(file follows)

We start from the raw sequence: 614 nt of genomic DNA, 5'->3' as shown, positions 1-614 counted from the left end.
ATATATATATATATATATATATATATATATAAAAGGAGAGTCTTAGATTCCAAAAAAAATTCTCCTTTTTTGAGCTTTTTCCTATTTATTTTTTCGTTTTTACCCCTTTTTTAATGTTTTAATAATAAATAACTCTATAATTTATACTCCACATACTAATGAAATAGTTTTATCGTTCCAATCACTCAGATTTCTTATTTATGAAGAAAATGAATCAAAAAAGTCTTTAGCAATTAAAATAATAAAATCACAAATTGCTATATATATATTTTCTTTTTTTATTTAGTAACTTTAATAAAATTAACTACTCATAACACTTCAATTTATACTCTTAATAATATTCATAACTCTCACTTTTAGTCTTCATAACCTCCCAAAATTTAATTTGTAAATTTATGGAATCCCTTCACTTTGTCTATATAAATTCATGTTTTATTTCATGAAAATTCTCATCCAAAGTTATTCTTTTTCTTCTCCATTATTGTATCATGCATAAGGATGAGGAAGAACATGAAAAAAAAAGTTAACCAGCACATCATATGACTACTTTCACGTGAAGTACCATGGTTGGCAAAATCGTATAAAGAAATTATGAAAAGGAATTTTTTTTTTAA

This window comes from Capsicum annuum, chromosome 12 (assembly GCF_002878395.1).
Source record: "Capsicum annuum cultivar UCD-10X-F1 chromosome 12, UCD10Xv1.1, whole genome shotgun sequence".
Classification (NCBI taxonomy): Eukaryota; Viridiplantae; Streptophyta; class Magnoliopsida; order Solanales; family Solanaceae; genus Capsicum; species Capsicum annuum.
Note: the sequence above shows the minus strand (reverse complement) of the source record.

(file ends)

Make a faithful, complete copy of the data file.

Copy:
We start from the raw sequence: 614 nt of genomic DNA, 5'->3' as shown, positions 1-614 counted from the left end.
ATATATATATATATATATATATATATATATAAAAGGAGAGTCTTAGATTCCAAAAAAAATTCTCCTTTTTTGAGCTTTTTCCTATTTATTTTTTCGTTTTTACCCCTTTTTTAATGTTTTAATAATAAATAACTCTATAATTTATACTCCACATACTAATGAAATAGTTTTATCGTTCCAATCACTCAGATTTCTTATTTATGAAGAAAATGAATCAAAAAAGTCTTTAGCAATTAAAATAATAAAATCACAAATTGCTATATATATATTTTCTTTTTTTATTTAGTAACTTTAATAAAATTAACTACTCATAACACTTCAATTTATACTCTTAATAATATTCATAACTCTCACTTTTAGTCTTCATAACCTCCCAAAATTTAATTTGTAAATTTATGGAATCCCTTCACTTTGTCTATATAAATTCATGTTTTATTTCATGAAAATTCTCATCCAAAGTTATTCTTTTTCTTCTCCATTATTGTATCATGCATAAGGATGAGGAAGAACATGAAAAAAAAAGTTAACCAGCACATCATATGACTACTTTCACGTGAAGTACCATGGTTGGCAAAATCGTATAAAGAAATTATGAAAAGGAATTTTTTTTTTAA

This window comes from Capsicum annuum, chromosome 12 (assembly GCF_002878395.1).
Source record: "Capsicum annuum cultivar UCD-10X-F1 chromosome 12, UCD10Xv1.1, whole genome shotgun sequence".
Classification (NCBI taxonomy): Eukaryota; Viridiplantae; Streptophyta; class Magnoliopsida; order Solanales; family Solanaceae; genus Capsicum; species Capsicum annuum.
Note: the sequence above shows the minus strand (reverse complement) of the source record.